Climate Change Sea-level Rise

Sea-Level rise may be higher than previously estimated

Kulp, S.A., Strauss, B.H. New elevation data triple estimates of global vulnerability to sea-level rise and coastal flooding. Nat Commun 10, 4844 (2019)

As a part of the natural cycle, sea-levels have increased or decreased throughout our planet’s history. Water frozen in ice caps would melt during the hotter periods, contributing to the sea level rise. This was usually a gradual process spread over thousands of years. But over the recent decades of unabated CO2 emissions, we seem to have accelerated the sea-level rise and the flooding events along the coasts. Higher temperatures resulting from the CO2 emissions affect the sea-level in two important ways, the rapid melting of glaciers and as the water gets warmer it expands occupying more space. Under the accelerated warming scenario, the accurate estimates of sea-level projection are very important for coastal planning and safeguarding a large number of people.

Figure 1 Sea-level Change through time. (Ma=Million Years Ago). Source: British Geological Survey


Previous estimates suggest that the global mean sea level is likely to rise by 20-30 cm by 2050. By the end of this century, a 50-70 cm increase under moderate CO2 emissions and 70-100 cm under high CO2 emissions is expected. More recent projections take Antarctic ice sheet melting into account which further pushes up the estimated values. Such estimates require accurate data on land topography and elevation. And that is where the difficulties arise. High accuracy elevation data from airborne light detection and ranging system is only available for the coastal US, much of coastal Australia and parts of Europe. For other parts of the world, scientists have to depend on easily accessible and widely available satellite-based data that is prone to large errors particularly in densely vegetated or populated areas. In their recent study Kulp et al., have attempted to develop a new coastal elevation model by reducing the error in the satellite data. The satellite data capture the upper surface, which includes the high rise buildings and the vegetation rather than the bare Earth and hence the large errors.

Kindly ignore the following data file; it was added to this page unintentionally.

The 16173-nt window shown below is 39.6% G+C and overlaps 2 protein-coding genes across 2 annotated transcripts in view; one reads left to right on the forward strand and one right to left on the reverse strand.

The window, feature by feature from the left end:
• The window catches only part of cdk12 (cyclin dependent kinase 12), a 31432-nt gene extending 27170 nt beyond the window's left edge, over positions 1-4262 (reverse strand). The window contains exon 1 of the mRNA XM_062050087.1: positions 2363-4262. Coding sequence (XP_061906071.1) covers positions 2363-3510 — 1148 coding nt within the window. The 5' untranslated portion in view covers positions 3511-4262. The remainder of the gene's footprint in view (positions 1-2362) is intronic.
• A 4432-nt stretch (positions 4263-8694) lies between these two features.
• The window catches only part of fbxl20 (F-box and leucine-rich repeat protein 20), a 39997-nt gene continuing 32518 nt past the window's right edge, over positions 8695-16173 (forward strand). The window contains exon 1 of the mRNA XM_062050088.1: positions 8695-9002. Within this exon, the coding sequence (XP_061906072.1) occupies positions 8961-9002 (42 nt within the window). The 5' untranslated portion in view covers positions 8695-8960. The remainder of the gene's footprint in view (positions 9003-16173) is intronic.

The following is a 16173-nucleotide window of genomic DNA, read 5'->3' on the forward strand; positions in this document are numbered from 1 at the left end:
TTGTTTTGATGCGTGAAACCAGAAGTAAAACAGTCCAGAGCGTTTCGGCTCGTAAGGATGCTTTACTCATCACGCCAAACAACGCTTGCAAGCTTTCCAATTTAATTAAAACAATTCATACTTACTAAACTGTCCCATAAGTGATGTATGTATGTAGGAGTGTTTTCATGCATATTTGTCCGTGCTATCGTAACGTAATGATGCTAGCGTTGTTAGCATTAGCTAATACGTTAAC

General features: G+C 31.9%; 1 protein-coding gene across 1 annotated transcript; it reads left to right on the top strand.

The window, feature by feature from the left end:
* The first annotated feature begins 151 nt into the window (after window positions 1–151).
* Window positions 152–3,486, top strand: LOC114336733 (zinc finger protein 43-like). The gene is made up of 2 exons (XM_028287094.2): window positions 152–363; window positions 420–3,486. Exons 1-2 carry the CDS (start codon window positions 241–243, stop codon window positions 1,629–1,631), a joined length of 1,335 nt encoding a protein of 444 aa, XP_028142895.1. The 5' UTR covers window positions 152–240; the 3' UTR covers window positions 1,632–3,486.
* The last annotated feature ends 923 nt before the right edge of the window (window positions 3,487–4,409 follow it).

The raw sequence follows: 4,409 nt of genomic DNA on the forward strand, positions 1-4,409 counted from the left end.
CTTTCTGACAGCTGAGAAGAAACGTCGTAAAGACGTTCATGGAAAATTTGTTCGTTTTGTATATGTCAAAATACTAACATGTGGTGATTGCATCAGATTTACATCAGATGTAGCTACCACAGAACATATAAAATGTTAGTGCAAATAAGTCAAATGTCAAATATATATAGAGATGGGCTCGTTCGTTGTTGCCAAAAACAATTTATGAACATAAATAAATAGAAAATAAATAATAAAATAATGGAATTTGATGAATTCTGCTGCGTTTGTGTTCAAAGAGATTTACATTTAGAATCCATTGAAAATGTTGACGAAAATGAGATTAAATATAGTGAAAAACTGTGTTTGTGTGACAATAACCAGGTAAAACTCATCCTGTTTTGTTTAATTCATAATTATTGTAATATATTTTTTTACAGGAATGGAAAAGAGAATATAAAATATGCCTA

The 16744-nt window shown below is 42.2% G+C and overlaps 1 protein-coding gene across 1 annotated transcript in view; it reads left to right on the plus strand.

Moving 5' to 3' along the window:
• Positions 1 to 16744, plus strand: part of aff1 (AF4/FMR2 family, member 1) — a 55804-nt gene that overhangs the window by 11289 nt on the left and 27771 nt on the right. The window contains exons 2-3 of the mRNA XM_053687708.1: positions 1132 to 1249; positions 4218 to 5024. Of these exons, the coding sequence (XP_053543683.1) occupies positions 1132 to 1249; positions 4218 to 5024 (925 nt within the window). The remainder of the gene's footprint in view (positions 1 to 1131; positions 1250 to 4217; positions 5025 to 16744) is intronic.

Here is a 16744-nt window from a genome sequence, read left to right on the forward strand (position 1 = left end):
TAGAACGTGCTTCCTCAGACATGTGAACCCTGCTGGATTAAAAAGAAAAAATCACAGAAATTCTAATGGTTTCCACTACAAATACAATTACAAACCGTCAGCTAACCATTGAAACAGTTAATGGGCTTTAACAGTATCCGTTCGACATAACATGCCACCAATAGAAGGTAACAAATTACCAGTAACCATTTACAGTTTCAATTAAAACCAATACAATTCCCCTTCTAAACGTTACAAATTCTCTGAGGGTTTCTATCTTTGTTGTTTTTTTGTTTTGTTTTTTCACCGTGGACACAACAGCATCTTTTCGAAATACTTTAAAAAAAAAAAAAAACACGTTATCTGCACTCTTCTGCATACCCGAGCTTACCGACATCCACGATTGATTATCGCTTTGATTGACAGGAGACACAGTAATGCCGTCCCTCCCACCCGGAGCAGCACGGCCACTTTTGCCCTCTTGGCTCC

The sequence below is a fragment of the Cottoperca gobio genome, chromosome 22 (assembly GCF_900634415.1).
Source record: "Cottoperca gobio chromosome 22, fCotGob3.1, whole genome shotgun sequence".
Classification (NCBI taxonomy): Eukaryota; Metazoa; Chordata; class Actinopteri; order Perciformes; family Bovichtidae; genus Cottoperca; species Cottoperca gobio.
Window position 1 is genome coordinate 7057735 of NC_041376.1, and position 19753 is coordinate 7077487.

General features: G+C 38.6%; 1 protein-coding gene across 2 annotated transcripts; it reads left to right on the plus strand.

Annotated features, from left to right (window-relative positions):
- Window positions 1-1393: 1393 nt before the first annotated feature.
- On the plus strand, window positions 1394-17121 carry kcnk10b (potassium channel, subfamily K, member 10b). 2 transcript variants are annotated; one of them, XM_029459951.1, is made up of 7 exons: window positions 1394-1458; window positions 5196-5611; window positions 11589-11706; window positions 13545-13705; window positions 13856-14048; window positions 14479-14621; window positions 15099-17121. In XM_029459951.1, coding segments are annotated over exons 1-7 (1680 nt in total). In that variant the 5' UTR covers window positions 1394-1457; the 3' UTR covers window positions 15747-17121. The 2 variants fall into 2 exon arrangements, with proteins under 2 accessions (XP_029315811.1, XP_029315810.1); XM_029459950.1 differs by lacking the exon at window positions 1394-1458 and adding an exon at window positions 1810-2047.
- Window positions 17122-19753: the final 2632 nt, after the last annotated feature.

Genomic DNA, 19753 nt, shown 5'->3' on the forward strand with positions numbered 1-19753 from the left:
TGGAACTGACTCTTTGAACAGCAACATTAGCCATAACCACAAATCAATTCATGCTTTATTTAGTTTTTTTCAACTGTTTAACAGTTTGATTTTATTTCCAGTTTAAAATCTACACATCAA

Getting to know the new model better

To put it very simply, the authors of the study first looked at the locations where both the satellite (low accuracy) and airborne (high accuracy) datasets were available. Contribution from the various factors (vegetation, buildings, population density) that lead to the differences in the two datasets were identified at these locations.  At the new locations, the dominant factors were identified and their contributions were added or subtracted from the already available satellite data.

Major lessons from the new model

Figure 2 Number of exposed people on land according to the new model.

There are three major lessons that we can draw from the recent study. First, the new model suggests that currently, 250 million people are living below the annual flood line. This is about four times higher than previously estimated by the satellite data and this number is expected to increase to 300 million by 2050 and 480 million by the end of this century. Secondly, the scientists noted that change in the sea-level is not the straightforward addition of the effects of CO2 emissions, Antarctic ice melting, flooding, and other conditions. It, in fact, is a complex interaction of these conditions which exceeds simple addition. Finally, and probably the most important, irrespective of satellite or the new model data, the developing countries across Asia and the small island developing states will be the worst hit by the coastal flooding and permanent inundation. China, Bangladesh, India, Vietnam, Indonesia, Thailand, the Philippines, and Japan account for 70 % of the population threatened by coastal inundation. Bangladesh, India, Indonesia, and the Philippines see a predicted 5 to 10-fold increase in the estimates. Unfortunately, the model suggests that even with deep cuts in CO2 emissions about 20% of the population of some Asian countries would permanently fall below the high tide line.

Limitations of the new model

Despite several advances, there are some limitations to the study. In the dense cities and areas with exceptionally tall buildings, the errors are still high. Another limitation comes from the unavailability of a very accurate population count; the current study utilizes the 2010 population density. These factors might lead to an underestimation of the number of people exposed to the rising seas. At the same time absence of data on sea walls, levees and other defenses in various countries might result in an overestimation. Even in light of these limitations, the most optimistic sea levels projected by this model are much higher than the most pessimistic projections with the satellite data.


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